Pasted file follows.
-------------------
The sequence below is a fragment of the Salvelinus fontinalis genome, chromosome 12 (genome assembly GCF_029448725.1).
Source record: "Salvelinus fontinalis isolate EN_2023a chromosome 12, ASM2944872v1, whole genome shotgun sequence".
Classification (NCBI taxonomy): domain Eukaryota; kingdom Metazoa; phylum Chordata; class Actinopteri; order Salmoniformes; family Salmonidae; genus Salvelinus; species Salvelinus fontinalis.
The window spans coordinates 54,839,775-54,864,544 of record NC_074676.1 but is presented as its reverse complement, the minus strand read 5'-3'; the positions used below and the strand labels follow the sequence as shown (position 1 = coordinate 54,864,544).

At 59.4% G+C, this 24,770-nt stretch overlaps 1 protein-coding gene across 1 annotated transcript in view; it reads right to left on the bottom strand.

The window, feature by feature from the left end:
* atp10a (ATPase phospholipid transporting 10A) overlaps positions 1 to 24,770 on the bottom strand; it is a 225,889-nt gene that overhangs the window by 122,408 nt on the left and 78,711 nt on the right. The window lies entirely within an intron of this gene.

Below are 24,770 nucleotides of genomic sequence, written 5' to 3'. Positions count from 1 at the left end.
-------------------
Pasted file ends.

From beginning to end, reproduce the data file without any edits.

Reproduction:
The sequence below is a fragment of the Salvelinus fontinalis genome, chromosome 12 (genome assembly GCF_029448725.1).
Source record: "Salvelinus fontinalis isolate EN_2023a chromosome 12, ASM2944872v1, whole genome shotgun sequence".
Classification (NCBI taxonomy): domain Eukaryota; kingdom Metazoa; phylum Chordata; class Actinopteri; order Salmoniformes; family Salmonidae; genus Salvelinus; species Salvelinus fontinalis.
The window spans coordinates 54,839,775-54,864,544 of record NC_074676.1 but is presented as its reverse complement, the minus strand read 5'-3'; the positions used below and the strand labels follow the sequence as shown (position 1 = coordinate 54,864,544).

At 59.4% G+C, this 24,770-nt stretch overlaps 1 protein-coding gene across 1 annotated transcript in view; it reads right to left on the bottom strand.

The window, feature by feature from the left end:
* atp10a (ATPase phospholipid transporting 10A) overlaps positions 1 to 24,770 on the bottom strand; it is a 225,889-nt gene that overhangs the window by 122,408 nt on the left and 78,711 nt on the right. The window lies entirely within an intron of this gene.

Below are 24,770 nucleotides of genomic sequence, written 5' to 3'. Positions count from 1 at the left end.